3 Vital questions all teachers should ask new students.
If my Cape Town phone doesn’t get at least one phone call a week with someone asking me what Yoga should they should practice in South Africa, I would call it a quiet week! Nearly on a daily basis I get an influx of emails in my inbox asking about Yoga classes, Yoga retreats, Yoga workshops, Ayurveda workshops in and around Cape Town. Most are new to Yoga and are wanting to find out where they should go. The first thing many of my Yoga colleagues say is, find studios in your area and go try them all. Where this sounds like a good and common answer, (even one I’ve used in the past), it’s not actually the most helpful to new people.
To me it’s not actually a fair and honest answer, it’s taking the quick and easy way out and not taking responsibility as a qualified Yoga teacher. As qualified Yoga teachers, we are here to help others to the best of their ability and to meet their needs. We are of service to the community we are part of.
3 basic questions I ask a new contact:
1. Why are you interested in starting Yoga?
Already from this answer you can assess the best style of Yoga that they would need at this point in time. Someone who is looking for something physical and wants to sweat is probably better off in a vinyasa or Ashtanga type class. Someone who wants to learn how to breath and needs to still the mind is better off in an Integral, Sivananda or Satyananda Yoga class. Someone who is interested in precision in postures is better off in an Iyengar Yoga class and so on…
2. Where do you live and work?
Even if you’ve assessed the best school or teacher for this new person, if it is not on their direct route or area they most probably won’t go regularly. I once had a lady determined to come all the way from Durbanville to Tokai to take part in my 17:30 yoga class because she wanted to do a class with NINA. No amount of convincing over the phone could change her mind. Needless to say, sitting for over an hour in traffic and then driving back for 40 minutes wasn’t going to be sustainable. No matter how much she loved my class, it wasn’t fair to her, the environment and other Yoga teachers in her area. So after a little heart to heart chat after class, I managed to refer her to someone I knew closer to Durbanville and am sure she is much happier now!
3. How often do you plan on going to class and at what times?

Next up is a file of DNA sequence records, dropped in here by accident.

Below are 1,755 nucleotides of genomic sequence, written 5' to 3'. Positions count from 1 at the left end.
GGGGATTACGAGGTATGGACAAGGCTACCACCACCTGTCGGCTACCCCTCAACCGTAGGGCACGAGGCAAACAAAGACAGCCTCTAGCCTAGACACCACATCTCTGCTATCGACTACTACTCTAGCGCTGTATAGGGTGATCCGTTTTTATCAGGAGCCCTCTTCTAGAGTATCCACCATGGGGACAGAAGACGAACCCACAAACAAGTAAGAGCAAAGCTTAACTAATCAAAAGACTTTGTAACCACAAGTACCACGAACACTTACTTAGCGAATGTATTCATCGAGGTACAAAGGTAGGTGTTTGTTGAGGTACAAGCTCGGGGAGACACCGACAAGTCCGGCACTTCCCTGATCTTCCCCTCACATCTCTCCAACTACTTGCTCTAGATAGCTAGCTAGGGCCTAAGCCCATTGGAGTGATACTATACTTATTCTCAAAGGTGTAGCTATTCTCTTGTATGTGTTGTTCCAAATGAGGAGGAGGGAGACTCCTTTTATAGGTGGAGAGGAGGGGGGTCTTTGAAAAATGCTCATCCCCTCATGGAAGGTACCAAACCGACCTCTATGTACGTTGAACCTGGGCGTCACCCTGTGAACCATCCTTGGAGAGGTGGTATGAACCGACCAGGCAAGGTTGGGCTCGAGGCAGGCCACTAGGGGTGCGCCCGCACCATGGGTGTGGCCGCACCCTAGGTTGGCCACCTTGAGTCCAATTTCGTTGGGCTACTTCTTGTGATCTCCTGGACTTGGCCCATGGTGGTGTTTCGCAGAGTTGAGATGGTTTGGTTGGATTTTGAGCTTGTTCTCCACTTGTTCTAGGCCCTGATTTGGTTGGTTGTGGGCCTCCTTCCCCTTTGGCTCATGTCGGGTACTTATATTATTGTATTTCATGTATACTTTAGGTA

This seems like a silly question, but it’ll help you assess what studios in their vicinity are most suitable for their current schedule. If you don’t know of studios, teachers and class times in your area, get to know them! Knowledge is power and it is also a great networking tool.
In this day and age, where every second person you meet seems to be a Yoga teacher or you can take Yoga classes online and practice at any time of day that suits you, it is important as a Yoga teacher to take the time to see what is happening out there and to empower yourself so that you can help to empower others.
We can’t be scared to refer potential new students to other teachers/studios who might be better equipped to deal with their needs because we are desperate for the extra foot traffic. In my experience it is usually the smaller, (teaching from home teachers) who take the time to get to know the potential new student and if they feel this person would benefit from a larger studio, (commercial Yoga as I’ve come to call it), they refer them there. Or if they see the need for a remedial Yoga, they refer them to a Yoga therapist etc. I have done this numerous of times over the years for a large studio in my area but to date have not had one referral from them.
I quiver when I think of all those lost students to Yoga because studios and teachers don’t take the time to do a basic assessment. How often I’ve had to stop myself going over to a neighbouring table at a restaurant because I overheard conversations like, “Yoga, are you crazy, I’ve tried that, I was in a class with all these young girls flipping themselves inside out and upside down, I nearly killed myself, I thought it was meant to help my back pain but I was on anti inflammatories for a week thereafter. Never again! ” If only this person would have been referred to the right studio or teacher from the start things could look better for the world of Yoga as a whole…
All Yoga teachers need to realise that we are teaching the same practice but with different flavours. So yogis please, in the tradition of Yoga and Yogic philosophy, Ahimsa, first do no harm. That means be brave and get to know teachers in your neighbourhood and be open and prepared to spend 5 minutes on the phone with someone and practice Satya, (truthfulness) and Aparigraha, (non-stealing). If you can’t help them, rather refer them to someone who can.
Wishing all yogis and newbies light and love on their journey forward.
Nina Saacks, founder of Yoga Awakening Africa, Integral Hatha Yoga Teacher and Teacher Trainer, believes that health equals balance in life, enjoying what you do and doing what you enjoy, and to never take yourself too seriously!